5 votes have been placed for this debate. Showing 1 through 5 records.
Vote Placed by InquireTruth 4 years ago
Cometflash  GorefordMaximillion  Tied  

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Reasons for voting decision: I bad case of equivocation.
Vote Placed by Azul145 4 years ago
Cometflash  GorefordMaximillion  Tied  

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Reasons for voting decision: This was confusing..... xD
Vote Placed by wrichcirw 4 years ago
Cometflash  GorefordMaximillion  Tied  

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Reasons for voting decision: "Pro's error is confusing numbers with what numbers represent. Con argued the point correctly from the outset."  RoyLatham, genius extraordinaire
Vote Placed by One_Winged_Rook 4 years ago
Cometflash  GorefordMaximillion  Tied  

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Reasons for voting decision: Con wins on the "unit argument" that I don't think Pro ever truly understood
Vote Placed by RoyLatham 4 years ago
Cometflash  GorefordMaximillion  Tied  

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Reasons for voting decision: Pro's error is confusing numbers with what numbers represent. Con argued the point correctly from the outset.
or you can go like this if you want an equation 2=x(1/2) where x is the number of half bars.
just because they refer to different things doesnt mean 2 doesnt always equal 2.
2 half bars equal 1 bar so math 1/2+1/2=1 so 4 halfbars mean 1/2+1/2+1/2+1/2=2
But 2 bars of chocolates doesn't equal 2 half bars of chocolates
two bars of choclate = 4 half bars of choclate so again you have 2=4(1/2) which is the same as 2=2
1 bar of chocolate = 2 half bars of chocolate."
This is pretty much why I said, that an equation on the right that uses addition won't equal the same value on the equation to the left that uses division. I understand that 2 halves of chocolate is the same as 1 whole bar. But 2 bars of chocolates doesn't equal 2 half bars of chocolates. So if you start with two equations one in the right and one in the left, one using adition and on using division, the number you arrive at might not represent the same thing, even if you start with 1 bar of a chocolate in both sides.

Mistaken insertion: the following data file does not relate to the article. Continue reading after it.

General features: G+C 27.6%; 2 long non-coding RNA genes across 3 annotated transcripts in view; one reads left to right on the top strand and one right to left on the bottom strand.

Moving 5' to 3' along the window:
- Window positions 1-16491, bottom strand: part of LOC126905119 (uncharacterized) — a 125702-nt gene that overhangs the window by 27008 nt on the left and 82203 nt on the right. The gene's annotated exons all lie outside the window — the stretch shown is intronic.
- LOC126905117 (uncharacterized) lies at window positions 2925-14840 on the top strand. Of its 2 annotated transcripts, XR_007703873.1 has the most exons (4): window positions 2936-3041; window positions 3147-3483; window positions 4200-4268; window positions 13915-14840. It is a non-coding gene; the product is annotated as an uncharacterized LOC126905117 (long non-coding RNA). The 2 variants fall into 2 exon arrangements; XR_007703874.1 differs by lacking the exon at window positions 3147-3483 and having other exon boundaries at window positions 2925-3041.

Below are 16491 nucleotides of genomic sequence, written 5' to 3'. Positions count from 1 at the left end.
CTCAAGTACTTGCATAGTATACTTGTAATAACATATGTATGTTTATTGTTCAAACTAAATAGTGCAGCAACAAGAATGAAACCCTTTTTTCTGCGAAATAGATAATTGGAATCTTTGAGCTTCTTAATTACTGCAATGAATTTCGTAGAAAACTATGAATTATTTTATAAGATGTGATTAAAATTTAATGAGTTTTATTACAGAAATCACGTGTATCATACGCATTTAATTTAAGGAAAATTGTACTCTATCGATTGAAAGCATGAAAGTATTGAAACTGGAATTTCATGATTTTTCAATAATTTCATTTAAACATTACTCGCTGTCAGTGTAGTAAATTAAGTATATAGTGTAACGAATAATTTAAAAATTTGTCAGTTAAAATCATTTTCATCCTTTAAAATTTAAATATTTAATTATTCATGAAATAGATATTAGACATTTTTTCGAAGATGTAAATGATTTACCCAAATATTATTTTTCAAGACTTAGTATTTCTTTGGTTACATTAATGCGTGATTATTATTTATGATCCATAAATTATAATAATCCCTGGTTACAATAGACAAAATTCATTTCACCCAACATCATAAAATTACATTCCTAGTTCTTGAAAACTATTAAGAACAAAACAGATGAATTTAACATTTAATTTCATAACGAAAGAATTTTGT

You can still try to fix my brain up via PM if you like. :p
The only reason I created such of debate was to gain understanding of what is taught. I actually wanted to end with me understanding and in consequence losing the debate, this why I concentrate more towards understanding what my opponent had to say than my own view.
Believe it or not I was great in math while in shool, but I never really thought about it, I just took the rules that were given to follow and went with it. So even know I was good in math, I guess I didn't had much of understanding.
I used to not understand why some had such of problem with math, maybe the reason is while they were learning, they try to understand, and like me right now, they just could not see it.
"Dear god this is terrible: ... Yes it does. Fail."
LOL HAHAHAHAH
"If we compare 1 apple to 1 orange, it shouldn't be difficult to understand that the "1" in both cases are identical even though what the "1" represents may vary..."
Worded better then I could word it!
It is the Instigators responsibility to make coherent and understandable resolution.